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Constant2 comments on Guessing the Teacher's Password - Less Wrong

62 Post author: Eliezer_Yudkowsky 22 August 2007 03:40AM

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Comment author: Constant2 22 August 2007 09:37:07PM 5 points [-]

"Constant, just because something is part of how humans learn language, does not make it okay."

Learning the passwords is okay in the context of learning language (I think). Take it away and you impede the ability to learn language. More generally, I think that learning empty slogans isn't wrong, it's merely incomplete. Part of learning is unintelligent aping, where we first learn to go through some of the motions without necessarily understanding them. You have to start somewhere. Understanding is complex and so necessarily requires passage through stages which do not each one constitute understanding, just as an office building as it is being built passes through many stages where what it is is just a useless structure that serves no immediate purpose. What is bad is not learning the passwords, it's failing to learn more beyond the passwords. Similarly, what is bad is not laying a foundation under a building, what is bad is abandoning the construction of the building after the foundation is laid but before the building is complete.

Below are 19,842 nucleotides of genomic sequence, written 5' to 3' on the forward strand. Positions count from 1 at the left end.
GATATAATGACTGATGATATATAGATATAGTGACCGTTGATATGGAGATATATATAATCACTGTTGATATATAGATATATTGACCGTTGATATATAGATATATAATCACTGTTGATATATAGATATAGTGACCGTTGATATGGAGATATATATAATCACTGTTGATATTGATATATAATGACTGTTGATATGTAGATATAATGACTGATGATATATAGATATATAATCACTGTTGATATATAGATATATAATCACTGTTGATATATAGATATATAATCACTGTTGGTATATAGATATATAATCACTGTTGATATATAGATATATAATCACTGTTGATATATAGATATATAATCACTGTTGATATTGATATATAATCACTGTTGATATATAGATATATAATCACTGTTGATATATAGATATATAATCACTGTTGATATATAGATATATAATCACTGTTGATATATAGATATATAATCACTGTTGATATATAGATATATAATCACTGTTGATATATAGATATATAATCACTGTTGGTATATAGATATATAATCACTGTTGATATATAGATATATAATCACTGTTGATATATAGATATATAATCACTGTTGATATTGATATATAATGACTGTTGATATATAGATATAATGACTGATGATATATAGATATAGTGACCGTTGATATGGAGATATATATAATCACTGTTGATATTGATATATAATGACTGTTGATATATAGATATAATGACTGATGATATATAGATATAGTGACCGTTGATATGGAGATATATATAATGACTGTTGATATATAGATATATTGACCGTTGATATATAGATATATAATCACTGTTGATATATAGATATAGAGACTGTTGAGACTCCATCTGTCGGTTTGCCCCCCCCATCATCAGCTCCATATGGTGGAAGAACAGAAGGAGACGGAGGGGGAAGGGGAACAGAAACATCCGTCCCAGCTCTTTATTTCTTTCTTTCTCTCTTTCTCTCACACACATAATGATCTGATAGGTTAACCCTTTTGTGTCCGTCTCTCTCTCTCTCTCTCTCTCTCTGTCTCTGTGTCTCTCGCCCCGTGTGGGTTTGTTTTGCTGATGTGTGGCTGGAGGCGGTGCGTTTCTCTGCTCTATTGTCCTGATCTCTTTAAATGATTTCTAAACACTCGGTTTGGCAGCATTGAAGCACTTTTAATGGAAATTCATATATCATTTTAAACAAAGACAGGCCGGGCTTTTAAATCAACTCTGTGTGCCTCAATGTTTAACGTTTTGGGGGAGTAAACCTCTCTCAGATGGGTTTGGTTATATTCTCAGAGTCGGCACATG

"a floating, non-anticipation-controlling belief that feels like ordinary knowledge, and is not labeled as a hint about someone else's word-associations"

It is almost necessarily the case that people who do not understand yet (e.g., students who are in the process of learning), do not yet have the understanding that it takes to understand that they do not understand yet. Knowing that you did not know is more easily done in hindsight once you know, than while you still do not know.

So the burden is probably better placed on the teacher to ensure that the students' education is not left incomplete.

I myself find it hard to see what the gaps are in my knowledge unless that knowledge is tested. So I think a good place to start in fixing whatever problem it is that you see, is in the testing of the students.